Diddy thinks that R&B is dead, and he was very passionate about his point as he ended up in a one-sided screaming match with Timbaland, who disagreed with him.
On an Instagram Live on Wednesday night (August 17), Diddy asked the question, “Who Killed R&B?” which led to a heated debate with Timbaland. The “Gotta Move On” artist says that the genre has lost its sparkle.
“R&B is mutha***in’ dead as of right now,” he Diddy said at the top of his voice. “The R&B I made my babies to? R&B gotta be judged to a certain thing — it’s the feeling though, doggy. No, no, no. It’s a feeling. You gotta be able to sing for R&B and then you gotta tell the truth. R&B is not a hustle. This sh*t is about feeling your vulnerability,” he said.
The artist spoke about his idea of good R&B music and also explained that the genre is watered down due to mediocre talent in the pool.
“You gotta muthaf**kin make a n****a d*ck hard or a woman’s vagina wet. You gotta cry. You gotta be able to get your girl back. I don’t wanna hear all this bullsh*t […] It’s our fault for accepting anything less for anybody getting on a mic. I feel like there was a death of R&B singing, and I’m a part of bringing that sh*t back! I ain’t feelin’ no emotions.”
Timbaland, however, tried to reason as he disagreed that R&B was dead. However, the beatmaker was unable to name five good R&B artists when asked by Diddy, thereby proving the Bad Boy mogul’s point.
“R&B don’t sound too alive. You don’t even know anybody’s name,” Diddy said.
Meanwhile, nine-time Grammy winner Mary J. also joined the debate as he disagreed that the genre is dead, noting that the R&B sound will not remain the same throughout generations as music, including R&B, constantly evolves.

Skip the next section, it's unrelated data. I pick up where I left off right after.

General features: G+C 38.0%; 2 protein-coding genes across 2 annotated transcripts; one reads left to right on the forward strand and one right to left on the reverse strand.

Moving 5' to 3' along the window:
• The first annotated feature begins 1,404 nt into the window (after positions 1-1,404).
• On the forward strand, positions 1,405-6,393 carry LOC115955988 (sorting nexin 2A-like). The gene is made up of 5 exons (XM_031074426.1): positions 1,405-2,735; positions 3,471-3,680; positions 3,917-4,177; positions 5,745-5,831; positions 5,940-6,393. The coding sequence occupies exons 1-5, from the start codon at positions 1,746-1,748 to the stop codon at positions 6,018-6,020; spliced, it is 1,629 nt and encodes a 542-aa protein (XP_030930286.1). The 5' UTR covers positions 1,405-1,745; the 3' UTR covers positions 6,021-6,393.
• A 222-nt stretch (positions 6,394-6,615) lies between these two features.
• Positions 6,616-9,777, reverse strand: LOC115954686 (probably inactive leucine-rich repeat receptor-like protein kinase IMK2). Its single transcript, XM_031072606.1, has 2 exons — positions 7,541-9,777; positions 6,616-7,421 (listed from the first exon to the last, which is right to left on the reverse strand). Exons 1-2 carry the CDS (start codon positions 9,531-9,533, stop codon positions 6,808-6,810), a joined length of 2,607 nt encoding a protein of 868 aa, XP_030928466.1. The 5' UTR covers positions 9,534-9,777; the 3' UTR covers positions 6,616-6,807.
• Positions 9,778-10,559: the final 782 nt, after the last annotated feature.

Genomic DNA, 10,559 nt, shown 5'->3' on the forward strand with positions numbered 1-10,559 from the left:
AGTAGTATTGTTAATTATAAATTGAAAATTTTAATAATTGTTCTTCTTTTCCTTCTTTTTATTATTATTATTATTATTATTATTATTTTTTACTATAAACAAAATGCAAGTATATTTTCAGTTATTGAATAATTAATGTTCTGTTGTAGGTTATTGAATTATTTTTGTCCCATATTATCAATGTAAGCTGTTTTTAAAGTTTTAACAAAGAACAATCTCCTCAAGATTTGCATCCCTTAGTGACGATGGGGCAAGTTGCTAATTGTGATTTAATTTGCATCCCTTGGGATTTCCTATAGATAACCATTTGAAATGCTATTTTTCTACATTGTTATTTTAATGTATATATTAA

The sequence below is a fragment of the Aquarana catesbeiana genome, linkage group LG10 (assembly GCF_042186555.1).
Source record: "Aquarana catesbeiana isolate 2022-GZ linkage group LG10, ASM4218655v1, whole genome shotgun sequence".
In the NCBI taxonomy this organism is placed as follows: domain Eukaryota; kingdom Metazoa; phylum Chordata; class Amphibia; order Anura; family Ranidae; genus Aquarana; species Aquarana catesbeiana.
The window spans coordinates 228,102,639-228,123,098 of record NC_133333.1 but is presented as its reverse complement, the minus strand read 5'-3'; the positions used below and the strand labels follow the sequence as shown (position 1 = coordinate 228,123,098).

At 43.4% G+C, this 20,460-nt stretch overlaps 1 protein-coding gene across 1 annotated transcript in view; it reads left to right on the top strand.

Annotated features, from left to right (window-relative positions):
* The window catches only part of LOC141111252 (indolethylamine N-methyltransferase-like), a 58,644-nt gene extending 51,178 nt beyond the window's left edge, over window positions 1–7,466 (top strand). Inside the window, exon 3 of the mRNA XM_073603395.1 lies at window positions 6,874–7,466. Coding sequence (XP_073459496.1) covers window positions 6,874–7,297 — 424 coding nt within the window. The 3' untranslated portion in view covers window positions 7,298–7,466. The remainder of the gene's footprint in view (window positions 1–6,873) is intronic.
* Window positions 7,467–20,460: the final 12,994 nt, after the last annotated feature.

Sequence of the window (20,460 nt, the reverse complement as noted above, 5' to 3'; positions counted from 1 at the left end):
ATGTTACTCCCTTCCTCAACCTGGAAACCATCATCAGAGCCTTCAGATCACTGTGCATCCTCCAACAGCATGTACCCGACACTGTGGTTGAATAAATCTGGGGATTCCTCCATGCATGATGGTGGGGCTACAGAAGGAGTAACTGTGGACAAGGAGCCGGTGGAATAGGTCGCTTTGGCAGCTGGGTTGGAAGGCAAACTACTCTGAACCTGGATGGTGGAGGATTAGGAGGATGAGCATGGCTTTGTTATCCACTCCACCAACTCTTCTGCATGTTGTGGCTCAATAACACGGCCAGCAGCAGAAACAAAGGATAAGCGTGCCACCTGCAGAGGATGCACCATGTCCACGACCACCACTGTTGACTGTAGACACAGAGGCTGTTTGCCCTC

“You can’t kill something that’s in our DNA,” Blige said. “It’s gonna keep transitioning from generation to generation to generation to generation. They was trying to kill it. Before I say what I’m gonna say, let me just say this: I wanna thank all the radio stations around the country that are playing R&B music and sincerely support it,” she said.
She added that many stations have not been playing R&B music as they used to in years gone by.
“But, you know, a lot of the radio stations killed it for the same thing that Tank was saying. They ain’t gon’ jump on the bandwagon of whatever the hottest things is — but, let me just say this. We have to keep ourselves alive as R&B singers,” she said as she referenced similar comments made by Tank on Drink Champs recently.
Mary J also listed some of the greatest R&B singers- Chaka Khan, Etta James, Sam Cooke, Aretha Franklin, Jazmine Sullivan, and SWV, whom she said are the founding artists for the genre that is now re-named and repackaged by younger artists.
“They wanna call it ‘Popular Music’ with Adele and Justin Timberlake get ahold to it, so now it’s ‘Popular Music,’” she added. “But it’s been popular music! We’ve been had it!”
In the meantime, several artists also disagreed with Diddy, including Hitmaka and artists and songwriter Muni Long (formerly Priscilla Renee), who wrote some of the biggest R&B hits in the last decade and a half.
“Diddy done lost his whole damn mind talking bout R&B dead. It’s so much good R&B out if u can’t notice u gotta be outta touch. Stop trolling,” the artist wrote in a post which also tagged several Grammy-winning R&B artists, including Chris Brown, H.E.R, Jazmine Sullivan, Tink, Jhene Aiko, Usher, Jeremih, Bryson Tiller, Ty Dolla Sign, Sza, Summer Walker, and many others.
He criticized Diddy for attempting to promote his own single “Gotta Move On” by dogging the genre as not having good R&B but insinuating his song is.
“I feel you tho, whatever to make the single go #1,” he said with several shady emojis before asking, “is “Gotta Move On” bringing back R&B back 2 life,” HitMaka asked.
Muni Long also chimed in the comments section on Shaderoom, adding that artists in the genre lack investment.
“Who killed R&B FUNDING?! Cause it’s just as expensive to push/create R&B hits s it is anything else, maybe more if you’re using real instruments and not just programmed ones. Iykyk. FUND R&B instead of continuing to work the narrative that it’s dead. It gives the illusion that pop music and other genres just MAGICALLY arrive at the top when we all know that’s not true. It’s a balance of both great product and a BUDGET. That’s the real conversation,” Muni Long wrote.